Linked by Thom Holwerda on Tue 23rd May 2017 22:27 UTC
Hardware, Embedded Systems

A dis-integrated circuit project to make a complete, working transistor-scale replica of the classic MOS 6502 microprocessor.

This is sorcery - and art.

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I want a 68000...
by leech on Tue 23rd May 2017 22:47 UTC
leech
Member since:
2006-01-10

So I can mount it on my living room wall, that would be epic.

I agree, complete art!

Reply Score: 6

RE: I want a 68000...
by flanque on Wed 24th May 2017 03:02 UTC in reply to "I want a 68000..."
flanque Member since:
2005-12-15

This would look great in glass top coffee table.

Reply Score: 3

RE[2]: I want a 68000...
by bassbeast on Sat 27th May 2017 13:25 UTC in reply to "RE: I want a 68000..."
bassbeast Member since:
2007-11-11

Or in a glass case on the wall running a digital clock, preferably in binary...most epic!

Reply Score: 2

What on Earth!
by Earl C Pottinger on Wed 24th May 2017 00:02 UTC
Earl C Pottinger
Member since:
2008-07-12

I am speechless! That is some project.

Reply Score: 3

RE: What on Earth!
by Pro-Competition on Wed 24th May 2017 00:55 UTC in reply to "What on Earth!"
Pro-Competition Member since:
2007-08-20

Yes, it really is something! The LEDs are a nice touch also, so you watch it work.

Reply Score: 2

cool project
by codifies on Wed 24th May 2017 07:36 UTC
codifies
Member since:
2014-02-14

been following this for a while, very impressive...

just for the pedants shouldn't it be de-integrated ?

Reply Score: 1

Excellent!
by Drunkula on Wed 24th May 2017 12:24 UTC
Drunkula
Member since:
2009-09-03

That is awesome

Reply Score: 3

RE: Excellent!
by ilovebeer on Wed 24th May 2017 14:34 UTC in reply to "Excellent!"
ilovebeer Member since:
2011-08-08

Having started out on the C64 & Apple ][, I unequivocally agree!

Reply Score: 2

Sweet museum exhibit ...
by MacTO on Wed 24th May 2017 13:26 UTC
MacTO
Member since:
2006-09-21

While the specifically addressed the case of the Apple II, I wonder if it would be possible to modify a vintage computer to operate off of the MOnSter 6502 instead of a MOS6502? It would be an amazing museum exhibit if they can demonstrate a working CPU in a computer that was actually on the market.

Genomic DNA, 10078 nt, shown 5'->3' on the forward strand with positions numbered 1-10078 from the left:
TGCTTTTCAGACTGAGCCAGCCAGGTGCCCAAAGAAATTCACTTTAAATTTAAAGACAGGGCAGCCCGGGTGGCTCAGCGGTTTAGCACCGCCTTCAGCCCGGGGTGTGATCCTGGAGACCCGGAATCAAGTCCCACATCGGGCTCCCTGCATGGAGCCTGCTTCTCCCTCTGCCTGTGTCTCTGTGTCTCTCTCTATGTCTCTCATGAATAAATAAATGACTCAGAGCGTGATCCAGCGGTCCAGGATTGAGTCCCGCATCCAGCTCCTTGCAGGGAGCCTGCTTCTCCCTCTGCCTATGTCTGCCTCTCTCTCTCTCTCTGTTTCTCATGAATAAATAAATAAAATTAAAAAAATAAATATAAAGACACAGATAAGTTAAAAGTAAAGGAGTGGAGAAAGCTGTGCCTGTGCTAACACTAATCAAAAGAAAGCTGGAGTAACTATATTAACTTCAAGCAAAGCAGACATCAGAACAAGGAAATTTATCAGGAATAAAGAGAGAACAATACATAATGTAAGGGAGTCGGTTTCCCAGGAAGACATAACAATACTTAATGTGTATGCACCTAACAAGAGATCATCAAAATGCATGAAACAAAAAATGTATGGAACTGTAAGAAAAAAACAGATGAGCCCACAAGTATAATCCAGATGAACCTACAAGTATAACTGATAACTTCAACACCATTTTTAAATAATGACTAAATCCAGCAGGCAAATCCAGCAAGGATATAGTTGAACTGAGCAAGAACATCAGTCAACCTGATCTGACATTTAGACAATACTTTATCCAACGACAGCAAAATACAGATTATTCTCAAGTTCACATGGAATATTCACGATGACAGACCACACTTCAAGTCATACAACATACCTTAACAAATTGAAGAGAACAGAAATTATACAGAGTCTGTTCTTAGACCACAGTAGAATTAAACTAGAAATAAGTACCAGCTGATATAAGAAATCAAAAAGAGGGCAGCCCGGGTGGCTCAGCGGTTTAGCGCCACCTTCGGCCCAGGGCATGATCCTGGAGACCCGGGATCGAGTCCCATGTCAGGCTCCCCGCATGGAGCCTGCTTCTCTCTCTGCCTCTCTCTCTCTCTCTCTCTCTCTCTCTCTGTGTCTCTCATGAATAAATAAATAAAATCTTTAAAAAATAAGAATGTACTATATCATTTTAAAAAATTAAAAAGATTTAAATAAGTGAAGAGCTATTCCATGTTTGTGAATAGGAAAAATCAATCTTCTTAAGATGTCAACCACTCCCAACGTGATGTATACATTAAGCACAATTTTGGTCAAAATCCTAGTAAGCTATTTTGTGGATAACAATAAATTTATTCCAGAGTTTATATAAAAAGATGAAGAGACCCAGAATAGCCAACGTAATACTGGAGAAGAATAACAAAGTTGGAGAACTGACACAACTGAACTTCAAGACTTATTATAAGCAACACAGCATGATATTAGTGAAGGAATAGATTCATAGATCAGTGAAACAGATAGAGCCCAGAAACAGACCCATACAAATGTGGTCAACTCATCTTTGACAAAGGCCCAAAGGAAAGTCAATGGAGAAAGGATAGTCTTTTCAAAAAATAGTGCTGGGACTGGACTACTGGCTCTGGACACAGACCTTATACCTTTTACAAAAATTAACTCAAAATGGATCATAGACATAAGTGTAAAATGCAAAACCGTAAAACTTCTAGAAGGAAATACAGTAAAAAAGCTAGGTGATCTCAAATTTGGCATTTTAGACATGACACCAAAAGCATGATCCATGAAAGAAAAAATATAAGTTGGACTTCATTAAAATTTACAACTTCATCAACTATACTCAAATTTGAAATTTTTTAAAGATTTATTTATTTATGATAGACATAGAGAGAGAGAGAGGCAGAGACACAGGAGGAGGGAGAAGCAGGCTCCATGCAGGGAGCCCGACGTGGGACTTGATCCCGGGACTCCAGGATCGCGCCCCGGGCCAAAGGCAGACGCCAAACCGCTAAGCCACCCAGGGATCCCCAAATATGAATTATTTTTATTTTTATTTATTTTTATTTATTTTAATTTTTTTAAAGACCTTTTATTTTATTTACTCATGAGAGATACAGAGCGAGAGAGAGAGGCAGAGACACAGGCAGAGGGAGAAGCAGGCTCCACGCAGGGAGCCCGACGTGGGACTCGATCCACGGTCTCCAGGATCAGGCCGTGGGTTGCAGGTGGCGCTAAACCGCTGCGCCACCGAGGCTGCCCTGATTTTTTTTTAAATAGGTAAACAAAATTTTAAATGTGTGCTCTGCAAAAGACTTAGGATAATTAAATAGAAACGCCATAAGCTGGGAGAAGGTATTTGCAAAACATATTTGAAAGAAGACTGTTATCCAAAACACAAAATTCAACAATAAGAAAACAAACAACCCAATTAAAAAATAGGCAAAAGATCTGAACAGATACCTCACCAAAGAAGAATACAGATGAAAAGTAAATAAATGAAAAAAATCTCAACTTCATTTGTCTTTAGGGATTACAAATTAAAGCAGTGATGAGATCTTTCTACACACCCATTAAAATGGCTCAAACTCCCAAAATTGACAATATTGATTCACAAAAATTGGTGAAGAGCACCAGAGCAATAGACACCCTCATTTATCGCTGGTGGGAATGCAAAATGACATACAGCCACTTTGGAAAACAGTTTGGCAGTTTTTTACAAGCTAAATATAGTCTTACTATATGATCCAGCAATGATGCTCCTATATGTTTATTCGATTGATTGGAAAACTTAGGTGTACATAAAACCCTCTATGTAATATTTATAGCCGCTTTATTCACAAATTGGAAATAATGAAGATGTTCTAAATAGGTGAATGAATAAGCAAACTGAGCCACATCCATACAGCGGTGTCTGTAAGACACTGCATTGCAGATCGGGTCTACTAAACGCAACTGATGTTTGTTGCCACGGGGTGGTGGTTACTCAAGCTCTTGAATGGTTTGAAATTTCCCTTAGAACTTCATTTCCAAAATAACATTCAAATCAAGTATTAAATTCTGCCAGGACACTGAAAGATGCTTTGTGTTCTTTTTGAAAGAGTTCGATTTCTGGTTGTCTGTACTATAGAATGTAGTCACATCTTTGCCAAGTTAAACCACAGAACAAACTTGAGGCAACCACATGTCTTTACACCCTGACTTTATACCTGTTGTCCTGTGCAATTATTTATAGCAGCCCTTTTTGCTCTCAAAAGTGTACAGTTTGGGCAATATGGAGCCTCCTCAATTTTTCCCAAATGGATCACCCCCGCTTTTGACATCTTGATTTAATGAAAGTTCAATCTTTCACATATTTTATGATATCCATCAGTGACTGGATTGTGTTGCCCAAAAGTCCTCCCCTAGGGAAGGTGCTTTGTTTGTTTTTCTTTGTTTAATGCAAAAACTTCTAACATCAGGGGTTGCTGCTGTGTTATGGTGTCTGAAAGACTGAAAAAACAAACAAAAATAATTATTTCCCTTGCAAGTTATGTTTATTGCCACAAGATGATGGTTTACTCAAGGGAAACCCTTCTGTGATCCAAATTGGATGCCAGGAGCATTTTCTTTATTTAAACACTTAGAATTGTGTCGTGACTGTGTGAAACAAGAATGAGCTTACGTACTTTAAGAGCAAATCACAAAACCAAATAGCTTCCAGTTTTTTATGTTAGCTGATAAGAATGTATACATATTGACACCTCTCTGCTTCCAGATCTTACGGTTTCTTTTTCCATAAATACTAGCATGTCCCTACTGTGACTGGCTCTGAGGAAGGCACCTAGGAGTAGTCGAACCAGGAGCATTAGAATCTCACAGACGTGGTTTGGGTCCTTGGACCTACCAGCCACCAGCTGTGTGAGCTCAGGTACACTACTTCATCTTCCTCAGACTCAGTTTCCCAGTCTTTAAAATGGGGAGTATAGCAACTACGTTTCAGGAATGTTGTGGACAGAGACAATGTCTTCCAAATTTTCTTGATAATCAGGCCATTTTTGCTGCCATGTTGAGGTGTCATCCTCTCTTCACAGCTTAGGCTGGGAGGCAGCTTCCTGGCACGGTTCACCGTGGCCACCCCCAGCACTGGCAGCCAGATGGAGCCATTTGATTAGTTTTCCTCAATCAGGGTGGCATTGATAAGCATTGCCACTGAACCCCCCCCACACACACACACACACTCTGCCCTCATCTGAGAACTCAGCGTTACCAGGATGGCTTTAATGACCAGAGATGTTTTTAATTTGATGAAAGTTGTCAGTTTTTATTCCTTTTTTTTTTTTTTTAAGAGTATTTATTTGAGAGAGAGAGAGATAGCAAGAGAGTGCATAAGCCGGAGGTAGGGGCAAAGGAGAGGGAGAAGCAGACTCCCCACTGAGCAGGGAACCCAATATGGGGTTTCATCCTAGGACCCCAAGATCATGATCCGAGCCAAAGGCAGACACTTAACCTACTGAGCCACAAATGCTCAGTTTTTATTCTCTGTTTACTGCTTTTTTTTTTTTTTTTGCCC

Reply Score: 2

RE: Sweet museum exhibit ...
by jockm on Wed 24th May 2017 14:35 UTC in reply to "Sweet museum exhibit ..."
jockm Member since:
2012-12-22

Short of something like the KIM-1, or AIM-65, probably not. Just about anything with video generation circuitry is going to need to share a common clock multiplier with the CPU. 60KHz (max) isn't going to do that.

The exception would be video hardware that had it's own memory and communicated over a bus. The TMS9918 — the VDP in the TI 99/4A — would probably work, but I don't believe there were any 6502 systems of that vintage that used it.

Reply Score: 2

RE[2]: Sweet museum exhibit ...
by Alfman on Wed 24th May 2017 15:15 UTC in reply to "RE: Sweet museum exhibit ..."
Alfman Member since:
2011-01-28

jockm,

Short of something like the KIM-1, or AIM-65, probably not. Just about anything with video generation circuitry is going to need to share a common clock multiplier with the CPU. 60KHz (max) isn't going to do that.

The exception would be video hardware that had it's own memory and communicated over a bus. The TMS9918 — the VDP in the TI 99/4A — would probably work, but I don't believe there were any 6502 systems of that vintage that used it.


You could probably connect an active adapter with a microcontroller or fpga in between the slow CPU output and faster video scanline requirements. It could be considered cheating, but at least it should work and most people looking at it on display wouldn't really care about the adapter.

Reply Score: 3

RE[2]: Sweet museum exhibit ...
by whartung on Wed 24th May 2017 18:05 UTC in reply to "RE: Sweet museum exhibit ..."
whartung Member since:
2005-07-06

Short of something like the KIM-1, or AIM-65, probably not. Just about anything with video generation circuitry is going to need to share a common clock multiplier with the CPU. 60KHz (max) isn't going to do that.